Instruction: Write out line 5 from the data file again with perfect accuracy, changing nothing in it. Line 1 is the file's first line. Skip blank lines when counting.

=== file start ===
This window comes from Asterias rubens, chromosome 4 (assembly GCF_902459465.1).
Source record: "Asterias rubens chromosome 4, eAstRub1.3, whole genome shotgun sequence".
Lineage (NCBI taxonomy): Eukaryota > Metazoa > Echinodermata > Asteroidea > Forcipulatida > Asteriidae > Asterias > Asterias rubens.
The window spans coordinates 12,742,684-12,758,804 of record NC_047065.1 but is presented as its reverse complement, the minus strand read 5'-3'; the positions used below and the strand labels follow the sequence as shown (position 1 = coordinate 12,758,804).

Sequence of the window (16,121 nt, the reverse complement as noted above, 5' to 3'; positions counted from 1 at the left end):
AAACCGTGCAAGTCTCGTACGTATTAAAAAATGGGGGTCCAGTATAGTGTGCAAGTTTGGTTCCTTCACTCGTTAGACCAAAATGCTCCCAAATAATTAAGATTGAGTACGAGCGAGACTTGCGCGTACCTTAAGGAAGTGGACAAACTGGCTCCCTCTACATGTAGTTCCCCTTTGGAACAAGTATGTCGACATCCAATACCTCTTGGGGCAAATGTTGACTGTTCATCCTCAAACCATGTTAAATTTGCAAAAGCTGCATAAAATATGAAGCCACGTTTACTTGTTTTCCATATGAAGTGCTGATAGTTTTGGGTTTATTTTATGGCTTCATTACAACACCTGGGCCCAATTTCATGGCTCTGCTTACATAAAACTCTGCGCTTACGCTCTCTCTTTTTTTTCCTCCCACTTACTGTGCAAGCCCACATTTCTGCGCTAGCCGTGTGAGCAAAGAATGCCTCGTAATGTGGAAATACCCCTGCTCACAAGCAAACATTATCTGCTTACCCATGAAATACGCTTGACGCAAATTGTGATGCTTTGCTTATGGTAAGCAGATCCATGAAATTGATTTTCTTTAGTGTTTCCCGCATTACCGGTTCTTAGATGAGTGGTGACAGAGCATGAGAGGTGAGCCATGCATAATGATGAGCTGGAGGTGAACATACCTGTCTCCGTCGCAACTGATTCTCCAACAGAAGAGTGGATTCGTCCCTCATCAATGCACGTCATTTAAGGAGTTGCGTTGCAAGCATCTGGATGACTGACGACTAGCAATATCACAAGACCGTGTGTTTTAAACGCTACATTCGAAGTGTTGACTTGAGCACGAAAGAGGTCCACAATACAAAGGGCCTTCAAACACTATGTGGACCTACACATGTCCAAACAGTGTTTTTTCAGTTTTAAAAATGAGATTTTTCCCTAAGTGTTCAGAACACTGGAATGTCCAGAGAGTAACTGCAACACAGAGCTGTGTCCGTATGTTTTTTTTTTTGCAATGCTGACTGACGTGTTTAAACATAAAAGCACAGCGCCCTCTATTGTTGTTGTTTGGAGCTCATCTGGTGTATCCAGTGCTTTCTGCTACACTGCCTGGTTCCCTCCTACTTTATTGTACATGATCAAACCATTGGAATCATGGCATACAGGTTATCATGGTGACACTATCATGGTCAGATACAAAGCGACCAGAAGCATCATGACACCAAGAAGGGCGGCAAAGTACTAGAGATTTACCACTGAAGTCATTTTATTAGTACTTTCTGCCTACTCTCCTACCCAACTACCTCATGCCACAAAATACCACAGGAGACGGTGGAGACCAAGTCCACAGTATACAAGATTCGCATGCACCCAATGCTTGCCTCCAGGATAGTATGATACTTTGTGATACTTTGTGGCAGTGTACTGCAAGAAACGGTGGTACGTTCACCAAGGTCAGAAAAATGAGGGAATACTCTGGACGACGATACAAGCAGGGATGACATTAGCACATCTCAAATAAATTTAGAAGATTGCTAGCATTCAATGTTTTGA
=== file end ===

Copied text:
Sequence of the window (16,121 nt, the reverse complement as noted above, 5' to 3'; positions counted from 1 at the left end):